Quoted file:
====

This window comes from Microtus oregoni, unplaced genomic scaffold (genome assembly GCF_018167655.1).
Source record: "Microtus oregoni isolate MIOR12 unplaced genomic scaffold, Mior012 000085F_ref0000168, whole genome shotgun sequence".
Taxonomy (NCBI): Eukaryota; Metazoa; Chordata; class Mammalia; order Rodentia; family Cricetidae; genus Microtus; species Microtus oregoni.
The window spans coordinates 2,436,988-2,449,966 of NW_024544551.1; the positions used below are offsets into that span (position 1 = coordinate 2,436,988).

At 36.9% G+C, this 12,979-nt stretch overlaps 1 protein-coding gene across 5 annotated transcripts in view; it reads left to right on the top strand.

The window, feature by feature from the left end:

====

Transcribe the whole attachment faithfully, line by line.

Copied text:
This window comes from Microtus oregoni, unplaced genomic scaffold (genome assembly GCF_018167655.1).
Source record: "Microtus oregoni isolate MIOR12 unplaced genomic scaffold, Mior012 000085F_ref0000168, whole genome shotgun sequence".
Taxonomy (NCBI): Eukaryota; Metazoa; Chordata; class Mammalia; order Rodentia; family Cricetidae; genus Microtus; species Microtus oregoni.
The window spans coordinates 2,436,988-2,449,966 of NW_024544551.1; the positions used below are offsets into that span (position 1 = coordinate 2,436,988).

At 36.9% G+C, this 12,979-nt stretch overlaps 1 protein-coding gene across 5 annotated transcripts in view; it reads left to right on the top strand.

The window, feature by feature from the left end: